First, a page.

Kenya – Nairobi Solid Waste Management Project


Region: Africa - East Africa
Country: Kenya
Location within Country: Nairobi
Client: PKII was a sub-consultant of Nippon Koei for the Japan International Cooperation Agency (JICA)
Funding Source: Japan International Cooperation Agency (JICA)
Date: August 2011 - March 2012
Category: Solid Waste Management
Service: Feasibility Study

Constructions Overview

Narrative Description of Project:

The objective of the project is to improve the urban sanitation system in Nairobi City by constructing a new sanitary solid waste management site, decommission of the existing dumping site and providing collection vehicles, thereby formulating appropriate sanitary waste management system and enabling sustainable economic growth in Kenya. In addition, by reducing Green House Gases (GHGs) emission from landfill sites, it shall contribute in mitigating the negative impact on the global environment. Civil works of the project included the following: a) Construction of solid waste management site (Ruai), b) Decommission of the existing solid waste management site (Dandora) and c) Provision of equipment relating to waste collection and operation and management (O&M) of the solid waste management site.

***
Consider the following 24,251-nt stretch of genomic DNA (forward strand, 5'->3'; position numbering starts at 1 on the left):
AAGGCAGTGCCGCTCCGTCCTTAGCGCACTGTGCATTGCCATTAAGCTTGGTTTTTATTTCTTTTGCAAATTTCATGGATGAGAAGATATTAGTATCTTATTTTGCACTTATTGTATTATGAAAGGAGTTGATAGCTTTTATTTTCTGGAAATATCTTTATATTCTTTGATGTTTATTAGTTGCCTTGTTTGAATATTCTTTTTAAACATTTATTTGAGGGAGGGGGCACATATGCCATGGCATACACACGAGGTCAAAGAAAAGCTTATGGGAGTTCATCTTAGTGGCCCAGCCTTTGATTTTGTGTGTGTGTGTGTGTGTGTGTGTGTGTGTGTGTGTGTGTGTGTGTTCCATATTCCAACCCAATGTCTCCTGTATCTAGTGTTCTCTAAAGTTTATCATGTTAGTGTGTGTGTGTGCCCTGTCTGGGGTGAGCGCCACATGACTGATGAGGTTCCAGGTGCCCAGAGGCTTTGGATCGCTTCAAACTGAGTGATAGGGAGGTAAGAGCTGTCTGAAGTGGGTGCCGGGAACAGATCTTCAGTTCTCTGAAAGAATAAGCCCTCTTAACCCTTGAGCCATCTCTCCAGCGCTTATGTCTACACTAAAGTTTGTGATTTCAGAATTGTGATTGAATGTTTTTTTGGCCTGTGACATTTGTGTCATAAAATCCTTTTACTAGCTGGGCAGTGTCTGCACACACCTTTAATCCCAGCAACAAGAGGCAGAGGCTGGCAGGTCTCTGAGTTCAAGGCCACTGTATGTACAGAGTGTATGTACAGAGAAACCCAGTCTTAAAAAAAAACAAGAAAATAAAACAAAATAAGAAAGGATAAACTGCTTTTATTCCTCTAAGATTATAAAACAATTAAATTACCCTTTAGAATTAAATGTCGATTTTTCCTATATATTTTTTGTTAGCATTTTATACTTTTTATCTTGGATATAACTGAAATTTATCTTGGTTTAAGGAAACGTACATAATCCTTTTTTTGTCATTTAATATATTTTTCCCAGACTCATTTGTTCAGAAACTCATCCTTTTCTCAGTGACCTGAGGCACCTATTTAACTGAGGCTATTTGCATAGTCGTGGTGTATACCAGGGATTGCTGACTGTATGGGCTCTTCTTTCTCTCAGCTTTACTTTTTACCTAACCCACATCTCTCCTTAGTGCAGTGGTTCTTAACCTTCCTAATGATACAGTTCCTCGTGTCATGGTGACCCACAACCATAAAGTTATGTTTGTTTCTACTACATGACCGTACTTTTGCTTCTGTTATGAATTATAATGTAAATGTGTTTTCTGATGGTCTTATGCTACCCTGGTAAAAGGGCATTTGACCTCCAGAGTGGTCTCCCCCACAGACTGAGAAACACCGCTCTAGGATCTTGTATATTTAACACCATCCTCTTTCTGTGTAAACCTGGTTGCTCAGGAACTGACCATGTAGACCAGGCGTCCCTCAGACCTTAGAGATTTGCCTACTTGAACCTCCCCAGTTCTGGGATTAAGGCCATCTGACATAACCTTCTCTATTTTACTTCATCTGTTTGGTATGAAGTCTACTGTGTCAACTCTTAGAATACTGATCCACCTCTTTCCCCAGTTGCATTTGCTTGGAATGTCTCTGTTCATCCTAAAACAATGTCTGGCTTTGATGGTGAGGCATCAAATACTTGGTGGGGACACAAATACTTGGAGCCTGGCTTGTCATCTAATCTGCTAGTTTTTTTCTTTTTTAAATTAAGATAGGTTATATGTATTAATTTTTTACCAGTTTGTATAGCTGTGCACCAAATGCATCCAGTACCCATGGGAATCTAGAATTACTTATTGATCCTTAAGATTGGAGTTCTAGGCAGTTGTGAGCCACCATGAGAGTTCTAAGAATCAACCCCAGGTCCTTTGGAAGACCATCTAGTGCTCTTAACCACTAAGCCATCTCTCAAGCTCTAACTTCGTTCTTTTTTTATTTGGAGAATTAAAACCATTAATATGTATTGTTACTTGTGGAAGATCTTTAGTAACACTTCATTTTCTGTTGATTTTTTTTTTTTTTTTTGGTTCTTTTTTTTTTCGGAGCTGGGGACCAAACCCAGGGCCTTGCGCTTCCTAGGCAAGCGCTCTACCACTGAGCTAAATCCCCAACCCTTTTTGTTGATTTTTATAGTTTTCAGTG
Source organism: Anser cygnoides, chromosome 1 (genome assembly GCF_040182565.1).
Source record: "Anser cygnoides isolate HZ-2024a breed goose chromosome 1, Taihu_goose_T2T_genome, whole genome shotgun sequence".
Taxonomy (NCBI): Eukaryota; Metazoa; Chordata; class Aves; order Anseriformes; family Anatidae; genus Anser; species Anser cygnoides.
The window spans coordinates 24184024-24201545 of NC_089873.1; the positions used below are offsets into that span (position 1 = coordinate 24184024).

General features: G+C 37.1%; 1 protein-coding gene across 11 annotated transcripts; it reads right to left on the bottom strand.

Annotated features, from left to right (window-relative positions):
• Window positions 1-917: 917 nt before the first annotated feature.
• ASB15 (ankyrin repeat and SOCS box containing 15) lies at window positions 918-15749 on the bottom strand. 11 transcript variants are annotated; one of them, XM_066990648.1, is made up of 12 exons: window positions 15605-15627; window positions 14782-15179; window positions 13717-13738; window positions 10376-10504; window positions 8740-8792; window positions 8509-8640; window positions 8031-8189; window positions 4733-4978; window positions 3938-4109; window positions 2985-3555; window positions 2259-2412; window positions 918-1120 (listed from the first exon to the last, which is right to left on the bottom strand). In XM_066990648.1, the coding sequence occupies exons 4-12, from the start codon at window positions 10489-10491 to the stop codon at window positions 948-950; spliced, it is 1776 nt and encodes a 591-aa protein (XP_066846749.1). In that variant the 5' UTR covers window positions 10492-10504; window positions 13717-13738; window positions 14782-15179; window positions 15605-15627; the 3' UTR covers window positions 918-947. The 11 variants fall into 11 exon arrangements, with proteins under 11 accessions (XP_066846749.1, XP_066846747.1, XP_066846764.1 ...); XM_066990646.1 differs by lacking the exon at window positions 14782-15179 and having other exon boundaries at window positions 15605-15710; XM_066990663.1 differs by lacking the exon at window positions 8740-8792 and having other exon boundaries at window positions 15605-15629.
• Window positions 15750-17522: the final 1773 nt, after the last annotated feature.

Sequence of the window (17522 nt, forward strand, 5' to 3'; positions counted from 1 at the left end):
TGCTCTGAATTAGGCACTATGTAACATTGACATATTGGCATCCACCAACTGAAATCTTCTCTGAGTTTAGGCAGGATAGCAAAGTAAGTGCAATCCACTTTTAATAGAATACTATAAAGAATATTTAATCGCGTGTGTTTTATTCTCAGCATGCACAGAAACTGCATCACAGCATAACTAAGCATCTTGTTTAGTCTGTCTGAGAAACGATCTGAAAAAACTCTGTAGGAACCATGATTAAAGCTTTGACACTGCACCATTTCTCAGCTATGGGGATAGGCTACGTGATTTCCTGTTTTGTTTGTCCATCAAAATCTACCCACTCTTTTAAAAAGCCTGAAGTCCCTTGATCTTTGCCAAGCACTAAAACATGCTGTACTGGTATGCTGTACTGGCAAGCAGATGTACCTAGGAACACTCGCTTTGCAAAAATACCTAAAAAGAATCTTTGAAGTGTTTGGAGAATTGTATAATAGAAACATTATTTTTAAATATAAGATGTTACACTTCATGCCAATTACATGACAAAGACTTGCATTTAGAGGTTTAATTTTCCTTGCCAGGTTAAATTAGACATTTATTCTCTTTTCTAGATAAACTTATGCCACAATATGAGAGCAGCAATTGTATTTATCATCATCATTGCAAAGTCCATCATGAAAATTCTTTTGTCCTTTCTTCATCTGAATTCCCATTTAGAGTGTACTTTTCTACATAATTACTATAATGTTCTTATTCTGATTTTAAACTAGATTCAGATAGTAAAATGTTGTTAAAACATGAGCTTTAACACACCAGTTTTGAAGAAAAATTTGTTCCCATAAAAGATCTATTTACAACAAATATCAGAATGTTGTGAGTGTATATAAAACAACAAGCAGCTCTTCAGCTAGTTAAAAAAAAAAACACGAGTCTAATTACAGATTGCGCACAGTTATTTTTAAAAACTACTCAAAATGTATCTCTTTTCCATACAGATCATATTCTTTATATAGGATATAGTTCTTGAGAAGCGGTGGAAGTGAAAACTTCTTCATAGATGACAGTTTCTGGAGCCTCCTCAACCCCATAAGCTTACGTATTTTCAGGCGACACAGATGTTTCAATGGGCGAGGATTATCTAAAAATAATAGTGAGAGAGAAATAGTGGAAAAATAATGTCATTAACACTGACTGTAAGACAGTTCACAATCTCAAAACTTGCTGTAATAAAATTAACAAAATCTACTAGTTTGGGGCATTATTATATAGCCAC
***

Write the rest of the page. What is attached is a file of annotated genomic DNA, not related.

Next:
The scope of the feasibility study included the following: 1) Review the result of the master plan, 2) Justify the necessity of the project, 3) Propose component of the project, 4) Propose appropriate operation, maintenance and management of the project, 5) Project evaluation and 6) Environment and social consideration.

Description of Actual Services Provided in the Assignment:

  1. Follow up on the Financial Plan for the solid waste management (SWM) of Nairobi City as set out in the Masterplan 2010;
  2. Confirmation of financial condition of the City Council of Nairobi and the Department of Environment.
  3. Together with local counterparts, design effective fees and collection scheme to ensure that portion of the capital investment as well as operational costs can be recovered over the project lifetime;
  4. Conduct meetings with project stakeholders to understand current scenario gaps;
  5. Determine the financial requirements of the investment and its operations versus anticipated returns from collection of garbage fees, tipping fees, and other sources of income;
  6. As the investment is not expected to be financially profitable, determine and quantify the social and environmental benefits of the undertaking to justify the subsidies that will be required of the government to support its operations, and thus verify its economic sustainability;
  7. Propose other operational strategies to ensure the optimization and sustainability of the project.


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